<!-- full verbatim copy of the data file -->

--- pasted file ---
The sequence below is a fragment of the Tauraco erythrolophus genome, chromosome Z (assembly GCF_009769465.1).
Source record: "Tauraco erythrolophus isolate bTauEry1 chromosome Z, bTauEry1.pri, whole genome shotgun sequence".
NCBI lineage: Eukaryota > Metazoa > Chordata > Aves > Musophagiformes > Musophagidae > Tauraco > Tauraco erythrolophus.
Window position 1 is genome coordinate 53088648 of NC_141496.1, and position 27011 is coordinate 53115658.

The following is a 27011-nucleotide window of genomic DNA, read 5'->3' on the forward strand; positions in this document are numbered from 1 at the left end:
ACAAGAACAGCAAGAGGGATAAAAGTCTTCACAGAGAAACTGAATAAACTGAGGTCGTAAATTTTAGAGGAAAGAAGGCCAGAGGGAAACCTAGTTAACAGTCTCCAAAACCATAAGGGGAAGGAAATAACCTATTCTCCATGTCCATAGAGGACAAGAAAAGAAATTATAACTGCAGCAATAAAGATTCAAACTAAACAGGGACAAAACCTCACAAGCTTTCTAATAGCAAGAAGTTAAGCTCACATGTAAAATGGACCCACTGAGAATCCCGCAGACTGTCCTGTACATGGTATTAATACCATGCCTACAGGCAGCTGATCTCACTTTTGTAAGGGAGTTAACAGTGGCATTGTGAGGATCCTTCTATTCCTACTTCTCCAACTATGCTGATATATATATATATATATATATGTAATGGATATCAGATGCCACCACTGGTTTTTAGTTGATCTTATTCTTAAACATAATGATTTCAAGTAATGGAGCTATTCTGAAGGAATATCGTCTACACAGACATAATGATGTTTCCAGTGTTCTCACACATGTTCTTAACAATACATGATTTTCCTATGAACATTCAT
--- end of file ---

The sequence below is a fragment of the Tauraco erythrolophus genome, chromosome Z (assembly GCF_009769465.1).
Source record: "Tauraco erythrolophus isolate bTauEry1 chromosome Z, bTauEry1.pri, whole genome shotgun sequence".
NCBI lineage: Eukaryota > Metazoa > Chordata > Aves > Musophagiformes > Musophagidae > Tauraco > Tauraco erythrolophus.
Window position 1 is genome coordinate 53088648 of NC_141496.1, and position 27011 is coordinate 53115658.

The following is a 27011-nucleotide window of genomic DNA, read 5'->3' on the forward strand; positions in this document are numbered from 1 at the left end:
ACAAGAACAGCAAGAGGGATAAAAGTCTTCACAGAGAAACTGAATAAACTGAGGTCGTAAATTTTAGAGGAAAGAAGGCCAGAGGGAAACCTAGTTAACAGTCTCCAAAACCATAAGGGGAAGGAAATAACCTATTCTCCATGTCCATAGAGGACAAGAAAAGAAATTATAACTGCAGCAATAAAGATTCAAACTAAACAGGGACAAAACCTCACAAGCTTTCTAATAGCAAGAAGTTAAGCTCACATGTAAAATGGACCCACTGAGAATCCCGCAGACTGTCCTGTACATGGTATTAATACCATGCCTACAGGCAGCTGATCTCACTTTTGTAAGGGAGTTAACAGTGGCATTGTGAGGATCCTTCTATTCCTACTTCTCCAACTATGCTGATATATATATATATATATATATGTAATGGATATCAGATGCCACCACTGGTTTTTAGTTGATCTTATTCTTAAACATAATGATTTCAAGTAATGGAGCTATTCTGAAGGAATATCGTCTACACAGACATAATGATGTTTCCAGTGTTCTCACACATGTTCTTAACAATACATGATTTTCCTATGAACATTCAT